"I wish that the women in Tanzania would realize their value".

Mary Kategile, photographed in Basel 2018. photo Miriam Glass

Mary Kategile, what were your school years like?

I grew up in Tanzania in a village in poor circumstances. At that time, not many girls went to school, but I was able to attend elementary school in the village. But after that, I didn't move on to secondary school. Simply because I was a girl. The cultural and family expectations of me were different, I was supposed to get married. My family was too poor to send all the children to school, so they concentrated on the boys.

Today you have a university degree and are in the process of earning your doctorate. How did your educational career continue?

A few years after I finished elementary school, a government campaign was underway with the goal that all Tanzanians should learn to read and write. I was selected to participate in this program and became a teacher for adults as part of the campaign. For two years we gave lessons in different places. After that I got married, I was 17, and I became a kindergarten teacher, for that I did two more six months of training. I had children, but continued teaching, for a total of seven years.

Still without secondary education.

Yes, that's right. I caught up on this training when all seven of my children were already in the world. There were evening classes. That wasn't easy, because I already had so many other tasks and was responsible for a lot of things. But I had also learned a lot more by then. My husband, initially an engineer, was training to be a pastor. And I studied with him, attending the seminaries as a guest. Later I took on numerous tasks in the women's work of the church, but I did not feel well equipped for it. So I decided to catch up on my schooling. And when I finished, I applied for university.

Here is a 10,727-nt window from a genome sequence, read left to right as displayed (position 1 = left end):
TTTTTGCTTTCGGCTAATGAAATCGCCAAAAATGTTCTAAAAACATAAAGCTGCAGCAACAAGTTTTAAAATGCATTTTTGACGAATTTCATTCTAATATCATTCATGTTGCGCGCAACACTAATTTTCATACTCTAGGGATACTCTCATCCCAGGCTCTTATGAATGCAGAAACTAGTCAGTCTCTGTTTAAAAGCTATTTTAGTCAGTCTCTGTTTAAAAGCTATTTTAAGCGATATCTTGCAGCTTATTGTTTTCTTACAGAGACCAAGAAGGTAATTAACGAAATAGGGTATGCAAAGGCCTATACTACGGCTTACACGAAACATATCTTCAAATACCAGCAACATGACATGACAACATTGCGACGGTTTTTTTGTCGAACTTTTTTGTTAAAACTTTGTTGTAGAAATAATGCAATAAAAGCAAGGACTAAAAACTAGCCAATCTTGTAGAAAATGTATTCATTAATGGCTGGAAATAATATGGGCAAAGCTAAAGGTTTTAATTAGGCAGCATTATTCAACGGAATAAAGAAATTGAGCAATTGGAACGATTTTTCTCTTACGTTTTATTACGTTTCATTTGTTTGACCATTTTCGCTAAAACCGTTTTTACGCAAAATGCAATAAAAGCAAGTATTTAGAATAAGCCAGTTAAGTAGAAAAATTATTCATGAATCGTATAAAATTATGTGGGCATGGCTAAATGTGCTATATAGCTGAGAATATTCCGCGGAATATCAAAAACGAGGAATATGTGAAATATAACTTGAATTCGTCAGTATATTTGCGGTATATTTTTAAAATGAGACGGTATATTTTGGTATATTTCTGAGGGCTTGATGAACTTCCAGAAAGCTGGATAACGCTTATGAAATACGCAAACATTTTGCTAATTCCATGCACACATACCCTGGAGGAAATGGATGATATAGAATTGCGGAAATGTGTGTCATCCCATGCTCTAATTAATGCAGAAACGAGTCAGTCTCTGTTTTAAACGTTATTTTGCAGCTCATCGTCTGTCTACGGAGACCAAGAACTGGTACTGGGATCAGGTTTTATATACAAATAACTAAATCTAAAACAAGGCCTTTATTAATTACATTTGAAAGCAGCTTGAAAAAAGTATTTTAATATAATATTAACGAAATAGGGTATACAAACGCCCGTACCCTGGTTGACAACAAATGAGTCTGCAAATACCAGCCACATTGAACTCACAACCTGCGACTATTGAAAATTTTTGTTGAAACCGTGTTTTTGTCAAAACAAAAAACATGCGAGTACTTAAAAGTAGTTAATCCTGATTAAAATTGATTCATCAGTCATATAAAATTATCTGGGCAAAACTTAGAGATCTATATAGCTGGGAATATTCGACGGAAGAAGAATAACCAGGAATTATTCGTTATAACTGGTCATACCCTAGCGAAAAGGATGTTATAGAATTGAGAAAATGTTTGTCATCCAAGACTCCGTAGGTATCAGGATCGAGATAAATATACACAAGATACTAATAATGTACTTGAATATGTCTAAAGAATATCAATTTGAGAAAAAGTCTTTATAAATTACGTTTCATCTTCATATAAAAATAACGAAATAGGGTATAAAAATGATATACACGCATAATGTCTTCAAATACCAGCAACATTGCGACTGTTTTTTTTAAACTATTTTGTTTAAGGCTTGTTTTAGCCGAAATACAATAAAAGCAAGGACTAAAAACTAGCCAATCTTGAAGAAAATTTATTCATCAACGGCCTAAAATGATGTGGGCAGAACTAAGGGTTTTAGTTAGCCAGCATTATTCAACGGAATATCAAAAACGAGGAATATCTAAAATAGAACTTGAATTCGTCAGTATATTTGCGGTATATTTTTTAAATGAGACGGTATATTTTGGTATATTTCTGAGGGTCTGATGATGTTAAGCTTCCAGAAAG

And that just worked out?

I didn't get any support from the state, but my private environment supported me and I completed my bachelor's degree. This was recognized and I stayed at the college as a teacher. Later I had the chance to do my master's degree in theology in the USA. And now I am working on my doctoral thesis.

Is your biography a typical Tanzanian women's biography?

Not really. There are few who go this way. I must say it was not easy and I needed God's help. He made it possible for me to do the hard work. And I was also supported by friends sometimes.

How has the education system in Tanzania changed since you were in school?

School fees no longer have to be paid in state schools. Nevertheless, the cost of school materials exceeds the budget of many poor families. And unfortunately, the quality of school education has declined. The schools are overcrowded. In some classes, 80 to 100 children sit with one teacher. Few teachers are employed and the education is also full of challenges. There are also big differences in quality between schools in rural and urban areas in terms of learning, teaching materials and availability of information. Schools in urban areas are better equipped in this regard than those in rural areas.

According to statistics, almost two million children in Tanzania do not go to school. What are the reasons?

Partly it is financial reasons. The children lose interest and patience in school when they see that they could already earn something. They think they are just wasting their time at school. This concerns especially the boys. Many prefer to devote themselves to earning money rather than to school. Girls are often very involved in the family and take on numerous tasks there. And there are social and cultural norms that do not see schooling as an important part of girls' and women's lives. There are still populations that prefer to marry girls off at a very young age. Although there are now strict laws on this.

You once said that the education policy in Tanzania stipulates that boys and girls have the same right to education, but this is not implemented. Can you elaborate on that?

Despite the government's efforts to ensure education for all girls and boys, there are still parents who do not see the value of education for their children. It is considered normal for girls to attend only elementary school and not higher grades. This is about the power of the cultural and social norms that I just mentioned. Of course, there are families who support their daughters and allow them to get an education. But the assumption that a woman should marry and have children in any case is very entrenched. At the same time, schooling seems to be a waste of time. There are many girls attending elementary school, but their number decreases in secondary school, and there are even fewer at university.